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4 components of customer anger, and how to react accordingly

You might ask, If it’s so easy to eliminate anger through empathy, why do people get so damn mad at each other every day? The answer is that empathy is difficult to acquire. As humans, we are trapped in our own perceptions, and we react automatically to the meanings we attach to what people do. Getting inside the other person’s skull requires hard work, and most people don’t even know how to do this.

- Feeling Good, David D. Burns M.D.

Angry customers are one of the most difficult things to deal with in customer service. It’s hard to help someone who is complaining, venting or even cursing at you—whether face to face, on the phone, in a chat, or over social media or an email exchange. It’s even hard to want to help them. And then even after you have, these exchanges are also hard to shake and can throw off your whole day, making it hard to help the next person, who may be perfectly nice.

Your instinct might be to yell back, be sarcastic, disengage, hang up, or close the ticket. But, in most cases, you can’t really do that without consequence.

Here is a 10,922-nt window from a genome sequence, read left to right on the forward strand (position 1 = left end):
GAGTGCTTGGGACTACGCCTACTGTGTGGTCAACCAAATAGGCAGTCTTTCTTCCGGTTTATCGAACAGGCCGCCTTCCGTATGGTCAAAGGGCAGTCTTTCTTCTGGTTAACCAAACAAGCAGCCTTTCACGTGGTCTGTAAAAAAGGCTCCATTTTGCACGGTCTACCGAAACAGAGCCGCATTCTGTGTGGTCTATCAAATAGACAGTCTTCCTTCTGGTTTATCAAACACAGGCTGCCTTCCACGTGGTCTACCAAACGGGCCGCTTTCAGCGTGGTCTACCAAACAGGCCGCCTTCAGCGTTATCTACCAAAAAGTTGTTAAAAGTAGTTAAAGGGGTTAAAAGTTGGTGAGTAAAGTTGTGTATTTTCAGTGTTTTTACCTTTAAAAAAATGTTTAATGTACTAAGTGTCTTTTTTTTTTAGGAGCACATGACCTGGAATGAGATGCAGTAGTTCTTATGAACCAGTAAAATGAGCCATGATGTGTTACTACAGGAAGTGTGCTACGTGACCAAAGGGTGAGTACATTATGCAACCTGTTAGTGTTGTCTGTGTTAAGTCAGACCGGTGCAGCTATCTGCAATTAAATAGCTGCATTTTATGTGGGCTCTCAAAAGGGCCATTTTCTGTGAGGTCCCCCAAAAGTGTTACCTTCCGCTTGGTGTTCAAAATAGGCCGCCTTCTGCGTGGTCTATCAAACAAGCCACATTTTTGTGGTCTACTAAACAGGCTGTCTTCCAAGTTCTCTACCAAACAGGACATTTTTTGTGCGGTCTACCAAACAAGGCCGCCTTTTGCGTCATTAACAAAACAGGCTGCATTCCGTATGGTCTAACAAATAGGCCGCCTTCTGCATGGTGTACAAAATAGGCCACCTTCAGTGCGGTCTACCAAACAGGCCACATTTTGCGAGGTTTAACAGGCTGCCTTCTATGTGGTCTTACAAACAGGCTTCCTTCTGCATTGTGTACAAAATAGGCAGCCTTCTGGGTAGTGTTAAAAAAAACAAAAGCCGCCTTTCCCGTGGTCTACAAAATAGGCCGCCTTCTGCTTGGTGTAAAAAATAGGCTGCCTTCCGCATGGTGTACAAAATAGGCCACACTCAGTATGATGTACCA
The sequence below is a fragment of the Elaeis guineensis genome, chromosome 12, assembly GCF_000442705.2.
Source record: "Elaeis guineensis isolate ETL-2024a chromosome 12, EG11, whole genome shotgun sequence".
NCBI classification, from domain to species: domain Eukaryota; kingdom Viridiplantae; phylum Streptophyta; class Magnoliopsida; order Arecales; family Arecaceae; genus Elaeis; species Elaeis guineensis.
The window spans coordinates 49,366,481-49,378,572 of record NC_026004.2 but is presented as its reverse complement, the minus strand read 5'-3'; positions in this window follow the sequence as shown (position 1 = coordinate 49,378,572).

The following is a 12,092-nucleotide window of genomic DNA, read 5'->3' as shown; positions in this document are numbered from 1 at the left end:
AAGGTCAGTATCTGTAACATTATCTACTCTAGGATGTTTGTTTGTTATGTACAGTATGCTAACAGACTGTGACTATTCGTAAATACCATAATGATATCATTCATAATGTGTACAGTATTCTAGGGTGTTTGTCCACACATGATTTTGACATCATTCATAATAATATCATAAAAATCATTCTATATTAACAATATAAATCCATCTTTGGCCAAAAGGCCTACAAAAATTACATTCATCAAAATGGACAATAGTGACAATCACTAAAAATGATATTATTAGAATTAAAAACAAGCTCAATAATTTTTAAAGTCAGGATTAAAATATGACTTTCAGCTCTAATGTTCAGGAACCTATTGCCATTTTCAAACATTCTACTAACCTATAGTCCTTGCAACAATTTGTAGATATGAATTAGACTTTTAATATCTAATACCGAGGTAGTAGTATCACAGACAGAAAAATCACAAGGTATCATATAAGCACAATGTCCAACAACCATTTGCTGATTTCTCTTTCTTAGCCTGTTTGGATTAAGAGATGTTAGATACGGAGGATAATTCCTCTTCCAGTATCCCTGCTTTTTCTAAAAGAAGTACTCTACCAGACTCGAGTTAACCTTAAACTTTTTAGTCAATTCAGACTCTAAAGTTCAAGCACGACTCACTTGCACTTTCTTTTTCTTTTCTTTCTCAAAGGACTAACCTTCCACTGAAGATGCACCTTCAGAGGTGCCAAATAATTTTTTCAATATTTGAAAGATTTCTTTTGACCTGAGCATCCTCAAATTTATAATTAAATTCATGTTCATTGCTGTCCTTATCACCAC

I’ve been there and feel your pain. I’ve been the front-line agent answering the phone to a yelling voice, and I’ve also been the manager that angry customer wanted to talk to. So, how do you deal with angry customers in a way that allows you to give them the help they need without feeling wounded in the process?

I’m going to let you in on a little secret: It’s not about you.

Their anger is not about you. While that makes it seem even more unjust and undeserved—and it is—knowing that it’s not about you can allow you to give angry customers the help they need in a way they can hear, and with a heart full of empathy. And you’ll survive the interaction unscathed, too.

Knowing that it's not about you can allow you to give angry customers the help they need in a way they can hear.

But first, let’s talk about anger and how it works. This is key to weathering the storm.

Anger is what now?

To me, anger is a secondary emotion. Anger is a reaction to pain that feels undeserved. The pain can be physical or emotional, and it can be anticipated or unexpected. At least in my experience, anger is always preceded by pain. The pain is felt, and then there’s an evaluation. If the pain feels deserved, the secondary emotion might be sadness or depression: "I deserved this."

If the pain feels like a normal part of life, you might be resigned to, or accepting of, the customer’s anger. But if the pain feels undeserved, then anger rears its ugly head: "Why me? Really? Really?! I don’t deserve this!" Whereas anticipated pain might sound more like: "I knew this was going to happen," unexpected pain comes as a result of a gap in expectations between what you thought would happen and the reality of the situation.